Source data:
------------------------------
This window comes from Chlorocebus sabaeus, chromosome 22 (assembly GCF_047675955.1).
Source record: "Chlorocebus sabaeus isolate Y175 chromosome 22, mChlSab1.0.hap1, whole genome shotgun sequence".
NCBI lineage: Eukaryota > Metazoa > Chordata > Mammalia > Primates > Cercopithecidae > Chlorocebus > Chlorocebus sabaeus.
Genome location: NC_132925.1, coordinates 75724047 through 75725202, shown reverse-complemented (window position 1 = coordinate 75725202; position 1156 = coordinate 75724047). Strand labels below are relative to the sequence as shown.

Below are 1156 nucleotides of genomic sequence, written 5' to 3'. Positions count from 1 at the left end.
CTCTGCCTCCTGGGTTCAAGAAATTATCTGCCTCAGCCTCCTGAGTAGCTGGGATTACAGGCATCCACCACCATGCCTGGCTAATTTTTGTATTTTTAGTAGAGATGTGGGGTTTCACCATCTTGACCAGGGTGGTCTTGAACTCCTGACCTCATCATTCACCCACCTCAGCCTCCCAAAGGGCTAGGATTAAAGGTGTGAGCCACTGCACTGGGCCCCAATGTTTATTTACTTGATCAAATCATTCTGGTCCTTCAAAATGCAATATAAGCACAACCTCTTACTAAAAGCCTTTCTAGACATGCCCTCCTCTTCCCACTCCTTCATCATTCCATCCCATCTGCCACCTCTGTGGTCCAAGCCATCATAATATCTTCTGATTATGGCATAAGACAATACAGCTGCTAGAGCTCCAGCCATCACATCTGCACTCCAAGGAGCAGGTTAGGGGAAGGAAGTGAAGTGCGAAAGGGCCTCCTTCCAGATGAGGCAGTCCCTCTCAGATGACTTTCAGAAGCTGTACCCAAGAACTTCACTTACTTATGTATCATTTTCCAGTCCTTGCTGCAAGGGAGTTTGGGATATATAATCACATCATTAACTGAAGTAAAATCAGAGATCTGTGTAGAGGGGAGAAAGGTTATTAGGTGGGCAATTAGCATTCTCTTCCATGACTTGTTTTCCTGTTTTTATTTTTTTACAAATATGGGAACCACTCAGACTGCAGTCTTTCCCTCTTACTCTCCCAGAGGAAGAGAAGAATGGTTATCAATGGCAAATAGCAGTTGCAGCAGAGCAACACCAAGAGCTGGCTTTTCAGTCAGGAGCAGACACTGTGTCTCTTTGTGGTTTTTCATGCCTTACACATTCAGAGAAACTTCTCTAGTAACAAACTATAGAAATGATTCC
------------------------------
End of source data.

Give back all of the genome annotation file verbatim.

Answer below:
This window comes from Chlorocebus sabaeus, chromosome 22 (assembly GCF_047675955.1).
Source record: "Chlorocebus sabaeus isolate Y175 chromosome 22, mChlSab1.0.hap1, whole genome shotgun sequence".
NCBI lineage: Eukaryota > Metazoa > Chordata > Mammalia > Primates > Cercopithecidae > Chlorocebus > Chlorocebus sabaeus.
Genome location: NC_132925.1, coordinates 75724047 through 75725202, shown reverse-complemented (window position 1 = coordinate 75725202; position 1156 = coordinate 75724047). Strand labels below are relative to the sequence as shown.

Below are 1156 nucleotides of genomic sequence, written 5' to 3'. Positions count from 1 at the left end.
CTCTGCCTCCTGGGTTCAAGAAATTATCTGCCTCAGCCTCCTGAGTAGCTGGGATTACAGGCATCCACCACCATGCCTGGCTAATTTTTGTATTTTTAGTAGAGATGTGGGGTTTCACCATCTTGACCAGGGTGGTCTTGAACTCCTGACCTCATCATTCACCCACCTCAGCCTCCCAAAGGGCTAGGATTAAAGGTGTGAGCCACTGCACTGGGCCCCAATGTTTATTTACTTGATCAAATCATTCTGGTCCTTCAAAATGCAATATAAGCACAACCTCTTACTAAAAGCCTTTCTAGACATGCCCTCCTCTTCCCACTCCTTCATCATTCCATCCCATCTGCCACCTCTGTGGTCCAAGCCATCATAATATCTTCTGATTATGGCATAAGACAATACAGCTGCTAGAGCTCCAGCCATCACATCTGCACTCCAAGGAGCAGGTTAGGGGAAGGAAGTGAAGTGCGAAAGGGCCTCCTTCCAGATGAGGCAGTCCCTCTCAGATGACTTTCAGAAGCTGTACCCAAGAACTTCACTTACTTATGTATCATTTTCCAGTCCTTGCTGCAAGGGAGTTTGGGATATATAATCACATCATTAACTGAAGTAAAATCAGAGATCTGTGTAGAGGGGAGAAAGGTTATTAGGTGGGCAATTAGCATTCTCTTCCATGACTTGTTTTCCTGTTTTTATTTTTTTACAAATATGGGAACCACTCAGACTGCAGTCTTTCCCTCTTACTCTCCCAGAGGAAGAGAAGAATGGTTATCAATGGCAAATAGCAGTTGCAGCAGAGCAACACCAAGAGCTGGCTTTTCAGTCAGGAGCAGACACTGTGTCTCTTTGTGGTTTTTCATGCCTTACACATTCAGAGAAACTTCTCTAGTAACAAACTATAGAAATGATTCC